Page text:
chose to decompose our signal, the more detail coefficients we get. But for de-noising our

signal in this example, a three-level decomposition provides sufficient noise reduction.

By employing the Wavelet 1-D Discrete Wavelet Analysis Tool from the Wavelet Toolbox,

one can calculate the DWT by clicking on the Analyze button. The results of the

decomposition are illustrated by Figure 3. The original noisy block signal is shown in the

s trace. The a3 trace represents the third-level approximation coefficients, which are the

high-scale, low-frequency components. Note how the approximation a 3 is similar to the

original signal s. The other three waveforms (d3, d2, and d1) are the detail coefficients,

which are low-scale, high-frequency components.

After the decomposition was complete, we opened the Wavelet 1-D De-Noising Tool so

that we could define our de-noising parameters (Fig. 4) We chose to implement the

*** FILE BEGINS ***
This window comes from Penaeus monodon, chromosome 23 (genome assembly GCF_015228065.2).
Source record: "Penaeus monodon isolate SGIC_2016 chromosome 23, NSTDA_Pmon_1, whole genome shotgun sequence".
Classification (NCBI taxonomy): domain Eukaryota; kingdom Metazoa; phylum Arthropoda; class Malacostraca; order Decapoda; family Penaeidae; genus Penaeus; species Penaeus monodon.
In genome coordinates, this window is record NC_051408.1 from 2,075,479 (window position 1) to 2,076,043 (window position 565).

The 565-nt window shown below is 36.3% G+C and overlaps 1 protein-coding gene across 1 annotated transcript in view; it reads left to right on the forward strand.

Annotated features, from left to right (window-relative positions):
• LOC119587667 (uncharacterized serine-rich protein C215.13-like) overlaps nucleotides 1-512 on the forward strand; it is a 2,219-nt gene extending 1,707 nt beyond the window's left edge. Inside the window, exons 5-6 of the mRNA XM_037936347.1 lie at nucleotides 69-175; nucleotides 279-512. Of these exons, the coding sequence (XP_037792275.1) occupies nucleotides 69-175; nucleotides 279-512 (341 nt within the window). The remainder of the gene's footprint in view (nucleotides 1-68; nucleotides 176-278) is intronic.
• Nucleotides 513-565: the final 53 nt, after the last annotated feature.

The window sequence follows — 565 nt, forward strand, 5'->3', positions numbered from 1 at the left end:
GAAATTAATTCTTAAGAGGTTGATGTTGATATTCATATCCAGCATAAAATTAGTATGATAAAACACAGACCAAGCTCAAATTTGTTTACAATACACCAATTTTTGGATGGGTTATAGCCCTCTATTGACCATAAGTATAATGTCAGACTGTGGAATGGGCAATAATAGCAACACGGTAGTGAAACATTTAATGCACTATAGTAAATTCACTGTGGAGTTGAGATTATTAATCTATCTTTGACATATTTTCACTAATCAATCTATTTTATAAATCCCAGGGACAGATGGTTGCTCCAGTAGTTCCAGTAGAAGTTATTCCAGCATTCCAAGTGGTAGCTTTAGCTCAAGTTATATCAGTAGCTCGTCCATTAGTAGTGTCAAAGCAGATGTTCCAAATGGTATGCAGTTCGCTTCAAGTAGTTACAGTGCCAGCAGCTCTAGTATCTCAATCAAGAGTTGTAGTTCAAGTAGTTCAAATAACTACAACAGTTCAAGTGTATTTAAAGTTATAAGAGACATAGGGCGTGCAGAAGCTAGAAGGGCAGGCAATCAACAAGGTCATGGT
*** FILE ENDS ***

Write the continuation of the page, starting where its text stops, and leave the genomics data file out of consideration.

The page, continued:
defaults of the Fixed Form Soft Threshold and Unscaled White Noise for our soft

thresholding method. The threshold values were fixed at exactly 4.000 for each

decomposition level, which gave us good noise suppression. Both the de-noised and

original signals are shown in Figure 5.

Simulation Of Real-Time De-Noising

The previous example explored the theory of wavelet decomposition and thresholding in

de-noising implementation process, the implementation of a real-time system has other

aspects that must be considered as well. This is best performed with a simulation tool

like Simulink, which allows the use of individual subsytem components in a multirate